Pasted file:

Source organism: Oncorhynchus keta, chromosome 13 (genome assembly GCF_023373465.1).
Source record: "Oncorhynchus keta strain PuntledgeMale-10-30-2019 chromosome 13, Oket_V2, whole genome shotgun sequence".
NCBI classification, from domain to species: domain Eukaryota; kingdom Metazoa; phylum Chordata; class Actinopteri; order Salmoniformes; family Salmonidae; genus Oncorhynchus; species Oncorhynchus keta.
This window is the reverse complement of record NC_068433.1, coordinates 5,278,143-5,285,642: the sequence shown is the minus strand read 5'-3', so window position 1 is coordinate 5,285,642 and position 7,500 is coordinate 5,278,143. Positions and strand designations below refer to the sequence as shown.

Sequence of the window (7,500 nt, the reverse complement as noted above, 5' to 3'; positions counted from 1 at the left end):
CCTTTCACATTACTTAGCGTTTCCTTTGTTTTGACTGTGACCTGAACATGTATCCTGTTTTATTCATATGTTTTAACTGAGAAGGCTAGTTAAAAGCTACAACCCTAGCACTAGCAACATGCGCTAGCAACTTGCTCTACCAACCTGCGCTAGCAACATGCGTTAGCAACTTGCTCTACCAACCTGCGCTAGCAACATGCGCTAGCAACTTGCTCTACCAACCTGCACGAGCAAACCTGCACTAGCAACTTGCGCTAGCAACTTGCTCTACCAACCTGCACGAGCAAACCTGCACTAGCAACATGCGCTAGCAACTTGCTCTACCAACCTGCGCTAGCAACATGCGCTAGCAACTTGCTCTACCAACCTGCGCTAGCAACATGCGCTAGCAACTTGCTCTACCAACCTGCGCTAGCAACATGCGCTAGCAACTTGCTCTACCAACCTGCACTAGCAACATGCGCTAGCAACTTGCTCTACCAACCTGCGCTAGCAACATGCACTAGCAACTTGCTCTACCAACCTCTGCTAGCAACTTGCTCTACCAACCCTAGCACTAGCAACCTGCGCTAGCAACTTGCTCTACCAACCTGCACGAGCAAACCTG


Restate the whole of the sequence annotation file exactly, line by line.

Source organism: Oncorhynchus keta, chromosome 13 (genome assembly GCF_023373465.1).
Source record: "Oncorhynchus keta strain PuntledgeMale-10-30-2019 chromosome 13, Oket_V2, whole genome shotgun sequence".
NCBI classification, from domain to species: domain Eukaryota; kingdom Metazoa; phylum Chordata; class Actinopteri; order Salmoniformes; family Salmonidae; genus Oncorhynchus; species Oncorhynchus keta.
This window is the reverse complement of record NC_068433.1, coordinates 5,278,143-5,285,642: the sequence shown is the minus strand read 5'-3', so window position 1 is coordinate 5,285,642 and position 7,500 is coordinate 5,278,143. Positions and strand designations below refer to the sequence as shown.

Sequence of the window (7,500 nt, the reverse complement as noted above, 5' to 3'; positions counted from 1 at the left end):
CCTTTCACATTACTTAGCGTTTCCTTTGTTTTGACTGTGACCTGAACATGTATCCTGTTTTATTCATATGTTTTAACTGAGAAGGCTAGTTAAAAGCTACAACCCTAGCACTAGCAACATGCGCTAGCAACTTGCTCTACCAACCTGCGCTAGCAACATGCGTTAGCAACTTGCTCTACCAACCTGCGCTAGCAACATGCGCTAGCAACTTGCTCTACCAACCTGCACGAGCAAACCTGCACTAGCAACTTGCGCTAGCAACTTGCTCTACCAACCTGCACGAGCAAACCTGCACTAGCAACATGCGCTAGCAACTTGCTCTACCAACCTGCGCTAGCAACATGCGCTAGCAACTTGCTCTACCAACCTGCGCTAGCAACATGCGCTAGCAACTTGCTCTACCAACCTGCGCTAGCAACATGCGCTAGCAACTTGCTCTACCAACCTGCACTAGCAACATGCGCTAGCAACTTGCTCTACCAACCTGCGCTAGCAACATGCACTAGCAACTTGCTCTACCAACCTCTGCTAGCAACTTGCTCTACCAACCCTAGCACTAGCAACCTGCGCTAGCAACTTGCTCTACCAACCTGCACGAGCAAACCTG